Re: [OFF TOPIC] was: Segfault in free()...C++
On Sep 5, 1997, at 10:16, E.L. Meijer \(Eric\) wrote:
> > Well, "remarks" are just that: comments the compiler has regarding
> > some non-standard, perhaps non-portable and not-so-secure assumptions
> > you MAY have made in your code.
> You didn't look carefully enough, or you don't understand what is
> there. These warnings are about a header file that ships with the
> compiler, not about my code! I usually want my code to compile cleanly
> at the highest warning level. It becomes very hard to check if there
> are any warnings in my code if the compiler reports loads of drivel in
> its system headers. Besides that things like `implicit conversion from
> long to int' are not necessarily harmless.
I did look, and I think I do understand... The highest warning level
in Irix is rather useless; almost all of the remarks it prints are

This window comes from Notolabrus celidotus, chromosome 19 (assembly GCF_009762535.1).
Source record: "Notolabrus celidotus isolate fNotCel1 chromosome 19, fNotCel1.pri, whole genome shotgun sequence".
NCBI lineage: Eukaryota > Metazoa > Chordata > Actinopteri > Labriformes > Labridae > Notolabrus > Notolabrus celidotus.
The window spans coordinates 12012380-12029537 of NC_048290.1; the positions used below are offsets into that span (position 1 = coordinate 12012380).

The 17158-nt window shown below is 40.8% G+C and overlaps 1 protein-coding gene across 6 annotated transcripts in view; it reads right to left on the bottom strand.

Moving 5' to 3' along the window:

absolutely safe to ignore. They are not WARNINGS; they are
REMARKS. And yes, the system header files are choke full of remarks;
that is why that warning level is useless to begin with...
Of course, it would be nice if SGI got their act together and cleaned
up all of their headers so that you wouldn't see any of these
messages. But let me give you one example that made me forget about
using remarks with my code. This code snippet:
10: int foo()
12: Bar bar;
13: return 0;
generates a remark on line 12, stating that variable 'bar' was created
and never referenced. Well, there is a very typical idiom in C++ where
the constructor acquires resources (say, you grab a mutex) and the
destructor releases them. A remark here is totally bogus. And you get
hundreds of these! (At least we do in our code).
> > Nothing more, nothing less. They can
> > be safely ignored for the greatest part.
> `Safely ignoring' warnings is the ultimate route to creating software
> that will be hard to maintain and difficult to port, IMHO.
I think the 'warning' level from the compiler is good enough to spot
any real problems; the 'remark' level is where they put all these
additional checks that, in my experience, are useless and sometimes
plain wrong. If you feel more comfortable wading through all of the
remarks, just go ahead. YMMV.
> Eric Meijer
Gonzalo A. Diethelm G.
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